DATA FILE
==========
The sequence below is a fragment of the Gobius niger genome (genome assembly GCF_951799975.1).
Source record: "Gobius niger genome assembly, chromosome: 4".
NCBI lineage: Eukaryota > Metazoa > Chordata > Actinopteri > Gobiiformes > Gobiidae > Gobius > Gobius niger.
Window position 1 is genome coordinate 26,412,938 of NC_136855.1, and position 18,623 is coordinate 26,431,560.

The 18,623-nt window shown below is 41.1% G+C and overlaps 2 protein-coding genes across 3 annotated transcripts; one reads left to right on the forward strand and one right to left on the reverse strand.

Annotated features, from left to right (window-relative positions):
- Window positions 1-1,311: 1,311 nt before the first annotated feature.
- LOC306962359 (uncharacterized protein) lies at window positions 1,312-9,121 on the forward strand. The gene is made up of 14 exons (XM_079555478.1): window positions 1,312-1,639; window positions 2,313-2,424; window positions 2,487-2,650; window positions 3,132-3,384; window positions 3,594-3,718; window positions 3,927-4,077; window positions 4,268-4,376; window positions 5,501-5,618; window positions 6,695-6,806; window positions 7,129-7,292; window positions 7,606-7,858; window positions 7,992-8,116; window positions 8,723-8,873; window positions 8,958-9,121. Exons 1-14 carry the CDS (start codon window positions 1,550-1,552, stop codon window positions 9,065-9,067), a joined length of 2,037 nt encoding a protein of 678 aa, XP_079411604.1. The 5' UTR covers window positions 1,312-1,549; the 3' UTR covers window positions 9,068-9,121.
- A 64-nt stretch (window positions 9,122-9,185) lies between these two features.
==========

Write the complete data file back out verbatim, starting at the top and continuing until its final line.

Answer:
The sequence below is a fragment of the Gobius niger genome (genome assembly GCF_951799975.1).
Source record: "Gobius niger genome assembly, chromosome: 4".
NCBI lineage: Eukaryota > Metazoa > Chordata > Actinopteri > Gobiiformes > Gobiidae > Gobius > Gobius niger.
Window position 1 is genome coordinate 26,412,938 of NC_136855.1, and position 18,623 is coordinate 26,431,560.

The 18,623-nt window shown below is 41.1% G+C and overlaps 2 protein-coding genes across 3 annotated transcripts; one reads left to right on the forward strand and one right to left on the reverse strand.

Annotated features, from left to right (window-relative positions):
- Window positions 1-1,311: 1,311 nt before the first annotated feature.
- LOC306962359 (uncharacterized protein) lies at window positions 1,312-9,121 on the forward strand. The gene is made up of 14 exons (XM_079555478.1): window positions 1,312-1,639; window positions 2,313-2,424; window positions 2,487-2,650; window positions 3,132-3,384; window positions 3,594-3,718; window positions 3,927-4,077; window positions 4,268-4,376; window positions 5,501-5,618; window positions 6,695-6,806; window positions 7,129-7,292; window positions 7,606-7,858; window positions 7,992-8,116; window positions 8,723-8,873; window positions 8,958-9,121. Exons 1-14 carry the CDS (start codon window positions 1,550-1,552, stop codon window positions 9,065-9,067), a joined length of 2,037 nt encoding a protein of 678 aa, XP_079411604.1. The 5' UTR covers window positions 1,312-1,549; the 3' UTR covers window positions 9,068-9,121.
- A 64-nt stretch (window positions 9,122-9,185) lies between these two features.